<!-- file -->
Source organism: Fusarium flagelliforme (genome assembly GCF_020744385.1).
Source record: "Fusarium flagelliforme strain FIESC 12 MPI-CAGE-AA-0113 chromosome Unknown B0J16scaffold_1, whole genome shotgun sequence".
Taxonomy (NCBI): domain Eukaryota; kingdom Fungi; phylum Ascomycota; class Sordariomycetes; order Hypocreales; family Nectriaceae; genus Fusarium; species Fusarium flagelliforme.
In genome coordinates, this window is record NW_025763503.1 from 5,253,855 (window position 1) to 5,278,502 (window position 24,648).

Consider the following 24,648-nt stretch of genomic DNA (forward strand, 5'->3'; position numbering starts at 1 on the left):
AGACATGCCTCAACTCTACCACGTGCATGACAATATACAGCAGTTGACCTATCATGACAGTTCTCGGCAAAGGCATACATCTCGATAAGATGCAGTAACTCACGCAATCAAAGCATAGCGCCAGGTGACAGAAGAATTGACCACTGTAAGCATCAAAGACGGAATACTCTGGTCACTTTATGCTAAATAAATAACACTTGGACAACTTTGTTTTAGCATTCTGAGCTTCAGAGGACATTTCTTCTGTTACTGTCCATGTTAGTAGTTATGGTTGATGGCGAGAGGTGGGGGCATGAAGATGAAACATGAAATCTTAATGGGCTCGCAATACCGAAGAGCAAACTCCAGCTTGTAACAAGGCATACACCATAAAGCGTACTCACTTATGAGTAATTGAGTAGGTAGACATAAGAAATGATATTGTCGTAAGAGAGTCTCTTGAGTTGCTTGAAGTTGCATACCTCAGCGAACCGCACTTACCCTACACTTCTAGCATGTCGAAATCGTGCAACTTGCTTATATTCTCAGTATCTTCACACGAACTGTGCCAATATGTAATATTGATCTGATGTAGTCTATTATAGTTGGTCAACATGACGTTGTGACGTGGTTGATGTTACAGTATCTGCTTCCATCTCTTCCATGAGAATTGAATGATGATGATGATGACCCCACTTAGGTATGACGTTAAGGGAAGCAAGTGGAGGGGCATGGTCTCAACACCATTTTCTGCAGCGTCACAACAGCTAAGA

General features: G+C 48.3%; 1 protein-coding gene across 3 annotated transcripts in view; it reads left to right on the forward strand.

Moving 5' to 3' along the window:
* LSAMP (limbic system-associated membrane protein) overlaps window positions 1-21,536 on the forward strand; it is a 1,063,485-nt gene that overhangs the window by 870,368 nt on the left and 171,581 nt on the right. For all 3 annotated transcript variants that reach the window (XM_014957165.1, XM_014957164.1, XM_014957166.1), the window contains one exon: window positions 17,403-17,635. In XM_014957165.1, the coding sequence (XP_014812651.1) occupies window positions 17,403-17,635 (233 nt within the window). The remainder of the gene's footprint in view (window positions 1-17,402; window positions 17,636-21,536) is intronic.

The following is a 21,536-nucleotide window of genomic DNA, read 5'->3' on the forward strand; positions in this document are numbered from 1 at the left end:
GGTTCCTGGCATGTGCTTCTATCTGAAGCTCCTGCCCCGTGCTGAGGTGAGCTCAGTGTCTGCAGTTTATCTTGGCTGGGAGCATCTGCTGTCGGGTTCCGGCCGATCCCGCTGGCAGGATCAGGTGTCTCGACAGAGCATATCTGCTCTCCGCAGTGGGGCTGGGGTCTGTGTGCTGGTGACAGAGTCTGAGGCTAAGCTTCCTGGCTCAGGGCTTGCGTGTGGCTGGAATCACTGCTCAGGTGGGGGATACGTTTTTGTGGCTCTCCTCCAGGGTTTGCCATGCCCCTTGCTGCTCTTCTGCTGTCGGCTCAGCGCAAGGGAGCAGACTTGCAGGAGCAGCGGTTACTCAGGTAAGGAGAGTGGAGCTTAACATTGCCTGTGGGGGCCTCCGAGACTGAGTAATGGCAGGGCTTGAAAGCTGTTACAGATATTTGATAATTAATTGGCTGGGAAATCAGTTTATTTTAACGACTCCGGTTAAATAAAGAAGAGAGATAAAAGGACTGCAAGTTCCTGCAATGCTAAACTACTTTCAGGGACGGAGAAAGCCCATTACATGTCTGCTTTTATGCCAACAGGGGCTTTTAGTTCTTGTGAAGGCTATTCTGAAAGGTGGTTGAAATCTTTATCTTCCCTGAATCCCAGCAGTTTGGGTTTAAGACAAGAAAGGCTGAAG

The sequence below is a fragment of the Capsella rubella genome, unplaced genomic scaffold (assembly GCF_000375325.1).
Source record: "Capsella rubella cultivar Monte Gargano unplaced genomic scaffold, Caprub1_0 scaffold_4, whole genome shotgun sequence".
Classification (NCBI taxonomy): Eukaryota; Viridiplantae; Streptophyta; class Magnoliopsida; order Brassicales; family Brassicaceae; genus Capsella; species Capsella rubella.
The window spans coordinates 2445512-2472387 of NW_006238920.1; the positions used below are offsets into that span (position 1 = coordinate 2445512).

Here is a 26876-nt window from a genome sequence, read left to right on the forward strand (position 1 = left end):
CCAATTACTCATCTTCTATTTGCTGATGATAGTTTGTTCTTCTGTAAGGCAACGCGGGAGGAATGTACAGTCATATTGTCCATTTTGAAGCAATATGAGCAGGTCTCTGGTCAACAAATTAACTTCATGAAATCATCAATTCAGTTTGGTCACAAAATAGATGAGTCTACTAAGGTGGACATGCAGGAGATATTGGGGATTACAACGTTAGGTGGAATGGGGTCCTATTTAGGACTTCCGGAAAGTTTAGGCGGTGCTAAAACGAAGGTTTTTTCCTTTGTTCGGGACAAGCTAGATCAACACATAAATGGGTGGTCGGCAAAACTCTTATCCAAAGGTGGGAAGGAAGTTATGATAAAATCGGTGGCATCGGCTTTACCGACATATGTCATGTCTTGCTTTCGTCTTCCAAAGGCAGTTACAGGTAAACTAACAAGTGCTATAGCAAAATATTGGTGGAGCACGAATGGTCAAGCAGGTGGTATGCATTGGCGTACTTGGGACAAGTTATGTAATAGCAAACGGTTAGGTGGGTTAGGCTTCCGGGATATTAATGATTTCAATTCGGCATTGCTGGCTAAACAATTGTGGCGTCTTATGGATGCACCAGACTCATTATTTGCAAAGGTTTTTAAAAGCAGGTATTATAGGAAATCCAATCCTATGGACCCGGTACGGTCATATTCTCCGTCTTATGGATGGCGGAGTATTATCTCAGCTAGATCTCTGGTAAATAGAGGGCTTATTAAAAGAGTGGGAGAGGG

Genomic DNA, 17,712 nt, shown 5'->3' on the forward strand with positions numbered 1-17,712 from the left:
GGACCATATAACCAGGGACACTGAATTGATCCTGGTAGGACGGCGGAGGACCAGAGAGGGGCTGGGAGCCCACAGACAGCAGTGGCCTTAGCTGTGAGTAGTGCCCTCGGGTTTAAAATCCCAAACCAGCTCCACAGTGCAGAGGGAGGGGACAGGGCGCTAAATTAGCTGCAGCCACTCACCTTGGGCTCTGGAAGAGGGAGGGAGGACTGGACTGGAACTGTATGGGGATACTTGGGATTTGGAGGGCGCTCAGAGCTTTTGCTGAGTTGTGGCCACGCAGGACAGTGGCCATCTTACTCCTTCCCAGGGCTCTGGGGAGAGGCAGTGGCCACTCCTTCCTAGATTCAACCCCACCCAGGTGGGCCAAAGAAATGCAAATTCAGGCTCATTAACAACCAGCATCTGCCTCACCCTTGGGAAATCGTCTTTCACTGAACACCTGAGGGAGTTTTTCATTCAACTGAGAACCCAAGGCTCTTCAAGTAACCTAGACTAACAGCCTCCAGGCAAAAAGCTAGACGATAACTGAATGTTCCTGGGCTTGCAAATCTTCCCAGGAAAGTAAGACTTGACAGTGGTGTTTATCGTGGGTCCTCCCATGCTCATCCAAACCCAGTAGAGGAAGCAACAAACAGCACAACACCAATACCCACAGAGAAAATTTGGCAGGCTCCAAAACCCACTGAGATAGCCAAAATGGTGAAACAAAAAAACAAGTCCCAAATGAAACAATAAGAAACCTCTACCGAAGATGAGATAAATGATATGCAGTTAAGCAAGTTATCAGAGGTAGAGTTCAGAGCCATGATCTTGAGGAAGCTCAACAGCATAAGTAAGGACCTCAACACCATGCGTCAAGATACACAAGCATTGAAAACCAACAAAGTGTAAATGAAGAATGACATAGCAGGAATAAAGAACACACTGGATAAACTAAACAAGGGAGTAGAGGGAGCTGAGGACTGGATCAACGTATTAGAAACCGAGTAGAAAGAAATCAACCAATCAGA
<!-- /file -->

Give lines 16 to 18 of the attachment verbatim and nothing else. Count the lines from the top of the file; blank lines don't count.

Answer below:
Here is a 26876-nt window from a genome sequence, read left to right on the forward strand (position 1 = left end):
CCAATTACTCATCTTCTATTTGCTGATGATAGTTTGTTCTTCTGTAAGGCAACGCGGGAGGAATGTACAGTCATATTGTCCATTTTGAAGCAATATGAGCAGGTCTCTGGTCAACAAATTAACTTCATGAAATCATCAATTCAGTTTGGTCACAAAATAGATGAGTCTACTAAGGTGGACATGCAGGAGATATTGGGGATTACAACGTTAGGTGGAATGGGGTCCTATTTAGGACTTCCGGAAAGTTTAGGCGGTGCTAAAACGAAGGTTTTTTCCTTTGTTCGGGACAAGCTAGATCAACACATAAATGGGTGGTCGGCAAAACTCTTATCCAAAGGTGGGAAGGAAGTTATGATAAAATCGGTGGCATCGGCTTTACCGACATATGTCATGTCTTGCTTTCGTCTTCCAAAGGCAGTTACAGGTAAACTAACAAGTGCTATAGCAAAATATTGGTGGAGCACGAATGGTCAAGCAGGTGGTATGCATTGGCGTACTTGGGACAAGTTATGTAATAGCAAACGGTTAGGTGGGTTAGGCTTCCGGGATATTAATGATTTCAATTCGGCATTGCTGGCTAAACAATTGTGGCGTCTTATGGATGCACCAGACTCATTATTTGCAAAGGTTTTTAAAAGCAGGTATTATAGGAAATCCAATCCTATGGACCCGGTACGGTCATATTCTCCGTCTTATGGATGGCGGAGTATTATCTCAGCTAGATCTCTGGTAAATAGAGGGCTTATTAAAAGAGTGGGAGAGGG

Genomic DNA, 17,712 nt, shown 5'->3' on the forward strand with positions numbered 1-17,712 from the left: